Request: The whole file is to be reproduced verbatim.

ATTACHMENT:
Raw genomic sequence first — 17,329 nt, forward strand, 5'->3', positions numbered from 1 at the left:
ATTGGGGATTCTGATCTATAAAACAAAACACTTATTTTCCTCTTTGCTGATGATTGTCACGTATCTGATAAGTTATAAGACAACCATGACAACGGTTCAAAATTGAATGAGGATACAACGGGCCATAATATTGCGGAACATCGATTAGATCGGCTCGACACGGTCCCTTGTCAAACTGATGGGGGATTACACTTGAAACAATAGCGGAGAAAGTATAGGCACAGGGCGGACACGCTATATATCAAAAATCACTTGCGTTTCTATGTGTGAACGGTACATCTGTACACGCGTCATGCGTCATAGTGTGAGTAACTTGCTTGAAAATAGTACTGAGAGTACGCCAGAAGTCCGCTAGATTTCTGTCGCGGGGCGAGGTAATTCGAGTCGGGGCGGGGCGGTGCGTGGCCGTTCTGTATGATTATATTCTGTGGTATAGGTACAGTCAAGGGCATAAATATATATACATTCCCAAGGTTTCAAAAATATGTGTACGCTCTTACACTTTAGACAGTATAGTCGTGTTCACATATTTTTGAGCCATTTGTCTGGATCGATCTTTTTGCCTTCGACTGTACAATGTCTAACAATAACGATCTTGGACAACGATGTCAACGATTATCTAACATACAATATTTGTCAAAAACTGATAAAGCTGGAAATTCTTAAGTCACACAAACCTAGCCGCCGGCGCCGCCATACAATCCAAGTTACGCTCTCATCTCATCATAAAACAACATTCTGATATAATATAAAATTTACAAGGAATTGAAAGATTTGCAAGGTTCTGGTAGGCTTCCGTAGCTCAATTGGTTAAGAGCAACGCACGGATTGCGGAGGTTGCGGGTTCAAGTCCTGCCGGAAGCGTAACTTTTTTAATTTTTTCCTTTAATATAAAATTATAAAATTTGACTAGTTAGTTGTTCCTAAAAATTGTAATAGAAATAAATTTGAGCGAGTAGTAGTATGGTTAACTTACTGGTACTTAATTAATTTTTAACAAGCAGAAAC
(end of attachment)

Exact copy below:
Raw genomic sequence first — 17,329 nt, forward strand, 5'->3', positions numbered from 1 at the left:
ATTGGGGATTCTGATCTATAAAACAAAACACTTATTTTCCTCTTTGCTGATGATTGTCACGTATCTGATAAGTTATAAGACAACCATGACAACGGTTCAAAATTGAATGAGGATACAACGGGCCATAATATTGCGGAACATCGATTAGATCGGCTCGACACGGTCCCTTGTCAAACTGATGGGGGATTACACTTGAAACAATAGCGGAGAAAGTATAGGCACAGGGCGGACACGCTATATATCAAAAATCACTTGCGTTTCTATGTGTGAACGGTACATCTGTACACGCGTCATGCGTCATAGTGTGAGTAACTTGCTTGAAAATAGTACTGAGAGTACGCCAGAAGTCCGCTAGATTTCTGTCGCGGGGCGAGGTAATTCGAGTCGGGGCGGGGCGGTGCGTGGCCGTTCTGTATGATTATATTCTGTGGTATAGGTACAGTCAAGGGCATAAATATATATACATTCCCAAGGTTTCAAAAATATGTGTACGCTCTTACACTTTAGACAGTATAGTCGTGTTCACATATTTTTGAGCCATTTGTCTGGATCGATCTTTTTGCCTTCGACTGTACAATGTCTAACAATAACGATCTTGGACAACGATGTCAACGATTATCTAACATACAATATTTGTCAAAAACTGATAAAGCTGGAAATTCTTAAGTCACACAAACCTAGCCGCCGGCGCCGCCATACAATCCAAGTTACGCTCTCATCTCATCATAAAACAACATTCTGATATAATATAAAATTTACAAGGAATTGAAAGATTTGCAAGGTTCTGGTAGGCTTCCGTAGCTCAATTGGTTAAGAGCAACGCACGGATTGCGGAGGTTGCGGGTTCAAGTCCTGCCGGAAGCGTAACTTTTTTAATTTTTTCCTTTAATATAAAATTATAAAATTTGACTAGTTAGTTGTTCCTAAAAATTGTAATAGAAATAAATTTGAGCGAGTAGTAGTATGGTTAACTTACTGGTACTTAATTAATTTTTAACAAGCAGAAAC